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Feedback SpecificityBetter Worse

• Using nouns and descriptive adjectives

• Reviewing criteria• Giving ideas about

learning strategies

• Vague comments like, “Study harder!”

Brookhart, 2008 ASCD

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Feedback EffectivenessMost Least

• Provide info on specifics• Provide a notation about

errors in margin and ask students to find the error.

• Low threat environment• Clear• Purposeful• Meaningful• Compatible with students’

prior knowledge

• Telling only number correct or incorrect

• Praise about attributes rather than effort

• Punishment• Extrinsic (tangible)

rewards

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Examples• “You need to include more about the

Treaty of Versailles”. (specific to the task)• “You need to edit this piece of writing by

checking the descriptors you used--this way the reader can better understand your meaning”. (specific to process)

Hattie,J. (2009). Visible learning a synthesis of over 800 meta-analyses relating to achievement. New York, NY; Routledge

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More Examples…

• “Consider using the throwing strategies we discussed; load it, crack it, whip it; or pull, lift, contact” (process)

• “You already know the key features of an effective opening, check to see if they are in your first paragraph”. (self-regulation)

• “You captured the essence of our goals. Good work!” (specific praise)

Modified from: Hattie,J. (2009). Visible learning a synthesis of over 800 meta-analyses relating to achievement. New York, NY; Routledge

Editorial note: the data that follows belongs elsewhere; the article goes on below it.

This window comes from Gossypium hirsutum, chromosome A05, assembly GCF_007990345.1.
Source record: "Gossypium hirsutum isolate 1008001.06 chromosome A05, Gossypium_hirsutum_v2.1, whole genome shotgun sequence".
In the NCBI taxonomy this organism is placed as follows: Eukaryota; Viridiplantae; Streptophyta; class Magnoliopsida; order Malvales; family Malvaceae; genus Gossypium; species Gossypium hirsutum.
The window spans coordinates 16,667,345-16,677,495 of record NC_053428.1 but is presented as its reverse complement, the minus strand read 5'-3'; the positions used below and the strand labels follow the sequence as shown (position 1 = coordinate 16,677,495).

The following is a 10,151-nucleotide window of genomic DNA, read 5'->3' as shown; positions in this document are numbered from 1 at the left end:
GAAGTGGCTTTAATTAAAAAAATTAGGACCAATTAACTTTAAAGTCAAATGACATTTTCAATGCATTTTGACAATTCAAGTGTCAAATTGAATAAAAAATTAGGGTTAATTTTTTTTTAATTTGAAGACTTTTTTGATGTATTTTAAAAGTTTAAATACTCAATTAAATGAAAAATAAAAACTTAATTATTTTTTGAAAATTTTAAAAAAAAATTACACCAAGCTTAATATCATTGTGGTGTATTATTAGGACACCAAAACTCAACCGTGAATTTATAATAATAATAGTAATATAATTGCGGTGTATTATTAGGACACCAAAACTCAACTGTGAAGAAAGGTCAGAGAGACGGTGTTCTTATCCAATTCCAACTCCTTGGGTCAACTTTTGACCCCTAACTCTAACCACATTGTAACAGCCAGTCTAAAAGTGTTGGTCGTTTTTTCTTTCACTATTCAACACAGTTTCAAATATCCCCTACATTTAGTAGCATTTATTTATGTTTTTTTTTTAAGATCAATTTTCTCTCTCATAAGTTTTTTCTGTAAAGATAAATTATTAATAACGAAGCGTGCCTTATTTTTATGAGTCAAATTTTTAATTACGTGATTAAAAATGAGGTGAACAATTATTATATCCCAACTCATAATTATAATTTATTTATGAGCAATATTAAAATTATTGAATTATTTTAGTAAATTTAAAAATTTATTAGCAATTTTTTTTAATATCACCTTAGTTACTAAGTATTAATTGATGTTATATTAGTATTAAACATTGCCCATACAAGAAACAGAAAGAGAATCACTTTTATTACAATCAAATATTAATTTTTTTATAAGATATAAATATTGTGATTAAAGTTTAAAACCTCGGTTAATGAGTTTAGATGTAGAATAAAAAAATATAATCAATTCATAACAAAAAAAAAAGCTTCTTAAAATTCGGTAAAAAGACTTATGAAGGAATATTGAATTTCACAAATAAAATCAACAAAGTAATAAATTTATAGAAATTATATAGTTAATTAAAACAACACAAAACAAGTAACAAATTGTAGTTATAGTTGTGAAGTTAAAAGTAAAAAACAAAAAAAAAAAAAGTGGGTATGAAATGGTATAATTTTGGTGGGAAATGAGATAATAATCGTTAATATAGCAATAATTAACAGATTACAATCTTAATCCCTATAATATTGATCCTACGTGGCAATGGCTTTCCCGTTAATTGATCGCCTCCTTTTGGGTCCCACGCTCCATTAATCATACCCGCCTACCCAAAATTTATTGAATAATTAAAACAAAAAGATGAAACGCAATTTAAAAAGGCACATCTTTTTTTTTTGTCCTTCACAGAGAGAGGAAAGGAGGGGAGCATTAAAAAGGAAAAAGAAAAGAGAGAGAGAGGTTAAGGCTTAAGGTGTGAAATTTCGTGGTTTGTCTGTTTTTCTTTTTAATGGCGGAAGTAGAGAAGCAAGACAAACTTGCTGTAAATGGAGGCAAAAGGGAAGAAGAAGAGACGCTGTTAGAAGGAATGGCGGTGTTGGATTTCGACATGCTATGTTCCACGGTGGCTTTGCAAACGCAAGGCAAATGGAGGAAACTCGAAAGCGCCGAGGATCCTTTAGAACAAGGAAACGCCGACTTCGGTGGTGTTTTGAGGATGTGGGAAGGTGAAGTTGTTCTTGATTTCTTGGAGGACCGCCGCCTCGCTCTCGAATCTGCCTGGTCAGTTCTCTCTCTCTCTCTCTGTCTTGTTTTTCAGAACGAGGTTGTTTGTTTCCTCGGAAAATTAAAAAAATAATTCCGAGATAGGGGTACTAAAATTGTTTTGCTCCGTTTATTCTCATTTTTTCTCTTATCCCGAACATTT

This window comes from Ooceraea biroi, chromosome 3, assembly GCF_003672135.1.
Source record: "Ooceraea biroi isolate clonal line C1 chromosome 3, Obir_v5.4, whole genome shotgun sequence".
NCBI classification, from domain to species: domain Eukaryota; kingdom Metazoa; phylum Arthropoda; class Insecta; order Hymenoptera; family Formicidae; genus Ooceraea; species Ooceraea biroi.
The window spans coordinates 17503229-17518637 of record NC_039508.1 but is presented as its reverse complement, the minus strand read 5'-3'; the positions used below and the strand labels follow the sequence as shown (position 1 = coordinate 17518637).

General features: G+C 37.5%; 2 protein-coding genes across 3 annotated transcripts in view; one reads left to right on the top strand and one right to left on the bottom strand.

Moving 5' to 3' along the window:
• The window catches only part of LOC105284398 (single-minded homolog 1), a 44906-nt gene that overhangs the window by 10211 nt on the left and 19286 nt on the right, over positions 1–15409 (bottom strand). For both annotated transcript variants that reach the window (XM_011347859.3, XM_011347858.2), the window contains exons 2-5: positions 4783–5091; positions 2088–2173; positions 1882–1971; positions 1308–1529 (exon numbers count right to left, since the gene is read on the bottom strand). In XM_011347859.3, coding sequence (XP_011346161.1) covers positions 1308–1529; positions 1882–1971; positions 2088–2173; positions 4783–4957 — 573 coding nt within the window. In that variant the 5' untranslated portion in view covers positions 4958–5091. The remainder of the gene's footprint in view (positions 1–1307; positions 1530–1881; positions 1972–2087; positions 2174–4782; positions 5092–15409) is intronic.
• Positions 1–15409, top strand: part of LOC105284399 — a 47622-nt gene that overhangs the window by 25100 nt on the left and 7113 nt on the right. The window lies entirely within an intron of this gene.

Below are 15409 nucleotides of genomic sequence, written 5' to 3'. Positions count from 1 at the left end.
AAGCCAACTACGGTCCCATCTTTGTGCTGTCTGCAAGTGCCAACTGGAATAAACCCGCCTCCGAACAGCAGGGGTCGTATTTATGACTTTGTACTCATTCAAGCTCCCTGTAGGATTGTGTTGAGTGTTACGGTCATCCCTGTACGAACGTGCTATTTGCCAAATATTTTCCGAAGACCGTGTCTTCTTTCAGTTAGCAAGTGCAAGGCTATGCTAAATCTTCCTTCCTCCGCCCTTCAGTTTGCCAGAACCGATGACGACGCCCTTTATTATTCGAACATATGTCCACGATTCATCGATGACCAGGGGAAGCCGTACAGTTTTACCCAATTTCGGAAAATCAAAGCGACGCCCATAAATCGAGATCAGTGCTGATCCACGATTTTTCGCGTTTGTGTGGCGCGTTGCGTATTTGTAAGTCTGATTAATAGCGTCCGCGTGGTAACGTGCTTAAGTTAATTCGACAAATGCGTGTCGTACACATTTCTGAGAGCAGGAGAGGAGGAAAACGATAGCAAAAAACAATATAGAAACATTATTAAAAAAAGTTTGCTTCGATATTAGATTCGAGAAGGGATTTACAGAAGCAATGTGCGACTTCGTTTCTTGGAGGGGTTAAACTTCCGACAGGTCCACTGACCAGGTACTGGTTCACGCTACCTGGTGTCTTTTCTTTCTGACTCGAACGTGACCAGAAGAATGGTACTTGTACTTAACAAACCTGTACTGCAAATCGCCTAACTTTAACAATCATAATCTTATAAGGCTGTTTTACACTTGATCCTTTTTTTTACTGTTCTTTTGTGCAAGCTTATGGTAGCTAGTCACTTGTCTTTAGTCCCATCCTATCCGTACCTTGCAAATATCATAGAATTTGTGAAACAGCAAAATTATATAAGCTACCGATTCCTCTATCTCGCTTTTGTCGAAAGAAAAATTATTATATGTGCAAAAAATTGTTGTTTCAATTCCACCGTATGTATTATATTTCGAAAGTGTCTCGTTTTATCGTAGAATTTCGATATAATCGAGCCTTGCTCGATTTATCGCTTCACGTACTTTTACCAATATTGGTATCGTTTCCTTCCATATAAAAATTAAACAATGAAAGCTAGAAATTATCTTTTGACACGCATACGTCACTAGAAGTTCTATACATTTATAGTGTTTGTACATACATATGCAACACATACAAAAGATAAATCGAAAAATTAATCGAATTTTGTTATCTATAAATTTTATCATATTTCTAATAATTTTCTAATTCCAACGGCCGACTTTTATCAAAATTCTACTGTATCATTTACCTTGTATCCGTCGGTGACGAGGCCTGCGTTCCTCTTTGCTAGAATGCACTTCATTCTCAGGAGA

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The Art of Feedback…

• The right form of feedback at, or just above, the level where the student is working.

• Be cautious of personal praise (that which isn’t specific to task, process, or self-assessment)– Good job! Way to go! You are a good

student!

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Feedback is most powerful when it comes from the student to the

teacher.

Hattie,J. (2009). Visible learning a synthesis of over 800 meta-analyses relating to achievement. New York, NY; Routledge

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Tell-Help-Check

• Used with previously learned content–On the response board write three

important things to remember when providing feedback.

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Tell-Help-Check

• Tell:–Pair with a close partner–Designate one to be “A” and the other

“B”–A tell B what you know about feedback–B listen to A; no talking

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Tell-Help-Check

• Help:–B: Respectfully agree or disagree and

provide reasons with a confidence level. “I’m pretty sure you are right…”; “I’m sure you are right…”

–B help revise the answer – A is not really talking

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Tell-Help-Check

• Check:–A and B check their own answers by

consulting an outside source.–Put the correct response in their

permanent record (notes)